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Home / Articles / Pets / FBI Begins Tracking Animal Abuse

FBI Begins Tracking Animal Abuse

Report may spot areas where domestic violence is more likely

  • By
  • Apr 27, 2016
FBI Begins Tracking Animal Abuse

There has long been a link between those who abuse animals and those who abuse people. According to the American Humane Association, more than 70 percent of female domestic abuse survivors who own pets, and who sought help at women’s shelters, reported that their abuser had threatened, injured, maimed or even killed family pets for revenge or to gain psychological control over their victims.

Thanks to determined psychologist and animal welfare advocate Mary Lou Randour, the FBI will begin tracking animal abuse in a much more effective way. Up until this year, animal cruelty cases were grouped into an “Other Offenses” category, along with such things such as loitering, writing bad checks and violating curfew. Through the National Incident-Based Reporting System of the FBI, the bureau will now classify animal cruelty as a Group A felony, the same classification of offense as homicide, arson or assault.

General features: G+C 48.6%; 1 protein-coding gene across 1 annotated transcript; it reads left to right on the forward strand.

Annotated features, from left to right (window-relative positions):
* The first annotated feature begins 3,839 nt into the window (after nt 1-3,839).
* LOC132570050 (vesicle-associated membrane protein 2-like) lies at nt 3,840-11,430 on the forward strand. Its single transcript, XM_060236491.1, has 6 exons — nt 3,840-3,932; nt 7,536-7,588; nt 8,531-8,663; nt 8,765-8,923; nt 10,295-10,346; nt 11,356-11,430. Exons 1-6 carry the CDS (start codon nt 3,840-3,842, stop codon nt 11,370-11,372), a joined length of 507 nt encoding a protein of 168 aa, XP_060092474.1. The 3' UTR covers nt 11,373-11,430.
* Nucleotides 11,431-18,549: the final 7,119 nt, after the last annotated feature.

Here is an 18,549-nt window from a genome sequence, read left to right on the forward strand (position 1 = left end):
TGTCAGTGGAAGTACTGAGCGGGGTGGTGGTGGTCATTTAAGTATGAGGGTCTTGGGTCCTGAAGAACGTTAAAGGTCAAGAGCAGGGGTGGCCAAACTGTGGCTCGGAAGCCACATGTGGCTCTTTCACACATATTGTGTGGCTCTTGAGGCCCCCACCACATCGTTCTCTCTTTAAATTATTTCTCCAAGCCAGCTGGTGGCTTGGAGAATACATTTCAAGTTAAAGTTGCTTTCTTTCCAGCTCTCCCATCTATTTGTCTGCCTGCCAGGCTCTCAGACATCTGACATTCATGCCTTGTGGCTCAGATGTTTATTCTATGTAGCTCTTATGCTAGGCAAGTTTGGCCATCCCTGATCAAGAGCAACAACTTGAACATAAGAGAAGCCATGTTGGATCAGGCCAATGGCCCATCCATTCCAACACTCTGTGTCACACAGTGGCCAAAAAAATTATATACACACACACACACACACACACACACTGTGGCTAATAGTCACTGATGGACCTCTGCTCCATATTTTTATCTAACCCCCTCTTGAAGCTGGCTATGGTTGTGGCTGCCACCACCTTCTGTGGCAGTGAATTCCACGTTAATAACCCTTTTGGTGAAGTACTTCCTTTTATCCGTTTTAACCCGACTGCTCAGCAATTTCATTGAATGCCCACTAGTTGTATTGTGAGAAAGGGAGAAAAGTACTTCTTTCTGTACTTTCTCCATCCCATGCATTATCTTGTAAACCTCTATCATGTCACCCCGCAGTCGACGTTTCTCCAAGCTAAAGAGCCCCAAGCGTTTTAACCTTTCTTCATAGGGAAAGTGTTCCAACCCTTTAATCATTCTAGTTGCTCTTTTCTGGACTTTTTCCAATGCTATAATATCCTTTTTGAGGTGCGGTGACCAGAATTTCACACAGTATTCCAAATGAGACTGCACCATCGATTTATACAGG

It was an 11-year fight for Randour, a psychologist of 20 years who works with the Animal Welfare Institute. “It was in March 2003 when we suggested to the FBI that it would be good to consider this. There’s lots of data that shows the link between animal cruelty and other crimes.”

Two examples of such data include a six-year study conducted throughout 11 U.S. cities that showed pet abuse represented an increased risk factor for both domestic violence and child abuse. Another study by the Chicago Police Department revealed that, of those arrested for animal cruelty, 65 percent of them had also been arrested for battery against a person.

The FBI’s new classification system went into effect Jan. 1, 2016. It will track the location, but not the offender or accused offender’s name, of all incidents of animal cruelty, whether or not an arrest is made or charges are brought. “Now we can see the pockets in a city that seem to have the most overlap between animal cruelty and [reports of] domestic violence. Organizations can target resources and do more interventions here,” says Randour.

The Humane Society of the United States CEO Wayne Pacelle called the new policy “a real incentive for law enforcement agencies to pay closer attention [to animal abuse],” with hopes that these agencies will “allocate officers and financial resources to handle these cases, track trends and deploy accordingly.”

The crime-tracking data the FBI collects this year will be accessible to the public for review in 2017.

“It feels really good,” says Randour. “It’ll help not just the animals, but whole families, whole communities.”

You can read more about how advocates are raising awareness between animal abuse and domestic violence as part of the National Link Coalition